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For the second year in a row, Apple shareholders on Tuesday voted against a proposal that would force the company to actively recruit "people of color" to high-ranking management positions and its board of directors.
Touched on briefly during yesterday's shareholder meeting in Cupertino, the shareholder proposal sought to increase diversity among the company's upper echelons.
Apple requested shareholders reject the proposal on the grounds that its "holistic view of inclusion and diversity" generates opportunity for underrepresented minorities within the tech community. Shareholders apparently agreed, voting overwhelmingly to oppose the proposal, according to a Securities and Exchange Commission filing published Wednesday.
The final tally saw nearly 2.83 billion shares representing 95 percent of the vote cast against the diversity proposal. Only 146 million votes were cast in favor of its ratification, while 135 million abstained. Brokerage held shares, which do not have the power to vote on proxy proposals, were at 1.42 billion shares this year.
With the initiative only capturing 6 percent of the vote, Apple has grounds to block the inclusion of similar proposals in future proxy votes for three years.
Tony Maldonado and Zevin Asset Management, who first lodged the suggested action in 2015 and managed to persuade Apple to put it to vote last year, believe Apple's recommendation in opposition ultimately quashed its success.
"Apple basically duped the investors, to be quite honest," Maldonado said in an interview with The Verge. "They conned 'em to say, 'Look, we're on top of it. Don't worry about it. Everything's fine.' However, I believe that shareholders don't have all information as to the background of the issue."
For its part, Apple deems current efforts to diversify its workforce sufficient. As evidenced by the company's regular diversity reports, however, the initiative is slow going.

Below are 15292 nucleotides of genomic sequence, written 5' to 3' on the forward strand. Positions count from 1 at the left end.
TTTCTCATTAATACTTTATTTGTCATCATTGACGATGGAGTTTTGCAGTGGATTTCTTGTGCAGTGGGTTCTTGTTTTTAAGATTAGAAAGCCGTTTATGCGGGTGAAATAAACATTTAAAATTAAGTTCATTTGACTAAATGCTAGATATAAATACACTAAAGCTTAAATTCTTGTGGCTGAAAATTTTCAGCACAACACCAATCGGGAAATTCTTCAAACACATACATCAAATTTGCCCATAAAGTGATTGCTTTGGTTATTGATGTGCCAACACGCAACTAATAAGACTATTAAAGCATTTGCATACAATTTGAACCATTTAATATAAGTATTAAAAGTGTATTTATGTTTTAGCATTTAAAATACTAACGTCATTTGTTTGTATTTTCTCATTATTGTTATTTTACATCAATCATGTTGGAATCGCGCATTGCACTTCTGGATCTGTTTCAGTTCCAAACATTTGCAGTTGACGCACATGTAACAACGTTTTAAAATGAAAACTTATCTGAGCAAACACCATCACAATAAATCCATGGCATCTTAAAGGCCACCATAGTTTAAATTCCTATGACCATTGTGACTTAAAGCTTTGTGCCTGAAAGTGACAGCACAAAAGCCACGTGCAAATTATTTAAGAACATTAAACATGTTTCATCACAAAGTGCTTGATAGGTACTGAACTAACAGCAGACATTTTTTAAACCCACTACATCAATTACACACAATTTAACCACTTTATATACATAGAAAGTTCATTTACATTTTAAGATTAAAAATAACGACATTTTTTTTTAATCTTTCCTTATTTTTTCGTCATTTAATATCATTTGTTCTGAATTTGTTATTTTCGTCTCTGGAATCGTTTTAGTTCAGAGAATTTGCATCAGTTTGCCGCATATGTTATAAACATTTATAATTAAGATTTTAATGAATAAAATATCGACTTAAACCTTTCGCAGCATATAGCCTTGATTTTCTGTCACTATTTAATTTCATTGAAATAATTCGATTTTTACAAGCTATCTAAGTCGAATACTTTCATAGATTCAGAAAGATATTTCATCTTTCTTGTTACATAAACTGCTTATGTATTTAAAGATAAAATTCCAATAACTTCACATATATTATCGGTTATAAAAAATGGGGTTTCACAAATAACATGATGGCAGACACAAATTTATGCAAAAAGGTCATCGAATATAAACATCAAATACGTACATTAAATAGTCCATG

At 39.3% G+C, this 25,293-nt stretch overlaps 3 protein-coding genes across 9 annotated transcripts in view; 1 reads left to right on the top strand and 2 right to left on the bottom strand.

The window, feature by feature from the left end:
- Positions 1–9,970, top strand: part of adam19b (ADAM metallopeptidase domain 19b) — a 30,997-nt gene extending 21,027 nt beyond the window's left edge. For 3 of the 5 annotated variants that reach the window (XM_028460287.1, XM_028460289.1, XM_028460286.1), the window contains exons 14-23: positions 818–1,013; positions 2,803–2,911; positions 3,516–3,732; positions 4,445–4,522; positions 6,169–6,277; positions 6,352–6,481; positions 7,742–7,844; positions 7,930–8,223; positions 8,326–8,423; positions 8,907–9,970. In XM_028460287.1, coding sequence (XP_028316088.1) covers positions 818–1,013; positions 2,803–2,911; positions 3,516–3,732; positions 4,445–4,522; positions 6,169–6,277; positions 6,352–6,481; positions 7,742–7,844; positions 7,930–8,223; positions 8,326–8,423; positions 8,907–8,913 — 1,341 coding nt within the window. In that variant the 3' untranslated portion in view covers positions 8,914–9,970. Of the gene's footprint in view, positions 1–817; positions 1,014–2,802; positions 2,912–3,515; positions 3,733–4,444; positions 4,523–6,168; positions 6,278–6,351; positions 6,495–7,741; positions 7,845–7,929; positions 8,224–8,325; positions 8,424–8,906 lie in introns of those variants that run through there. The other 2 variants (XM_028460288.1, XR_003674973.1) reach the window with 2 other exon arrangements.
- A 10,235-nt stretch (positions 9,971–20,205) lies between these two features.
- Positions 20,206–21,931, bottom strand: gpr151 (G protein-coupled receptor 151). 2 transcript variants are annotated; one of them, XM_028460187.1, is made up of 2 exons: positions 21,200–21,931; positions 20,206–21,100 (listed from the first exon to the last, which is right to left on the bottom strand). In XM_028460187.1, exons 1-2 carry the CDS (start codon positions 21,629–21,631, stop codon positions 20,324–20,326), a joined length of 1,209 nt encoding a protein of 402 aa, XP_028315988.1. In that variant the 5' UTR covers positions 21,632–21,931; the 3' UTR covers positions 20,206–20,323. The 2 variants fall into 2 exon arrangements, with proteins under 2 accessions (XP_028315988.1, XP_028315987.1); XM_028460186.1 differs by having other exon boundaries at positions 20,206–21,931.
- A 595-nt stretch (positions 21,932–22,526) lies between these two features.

In its most recent EEO-1 report filed in November, 73 of Apple's top 107 executives and senior officials and management were white males. Perhaps more telling, Apple added one Hispanic or latino employee and two Asian members to its top ranks over the trailing 12-month period. The report noted only three black or African American executives.
Apple believes the required government statistics are inferior to its own internal metrics on diversity.
"The EEO-1 has not kept pace with changes in industry or the American workforce over the past half century," the company notes on a webpage dedicated to workplace diversity. "We believe the information we report elsewhere on this site is a far more accurate reflection of our progress toward diversity."
Moving forward, Maldonado is looking to work around the three-year proviso, perhaps by incorporating specifics about a comprehensive diversity plan. Whether or not he will be successful in finding a loophole is unclear. More importantly, Maldonado needs to reach the vast majority of shareholders who voted against the measure twice in as many years.
"For some strange reason, I would say that shareholders have the belief that by accepting this proposal, the company would be forced to establish reverse discrimination policies," he said. "We just have to probably expand on the campaign on educating all shareholders, including institution shareholders, that this is more beneficial and at the end of the long run it will help us to improve our bottom line."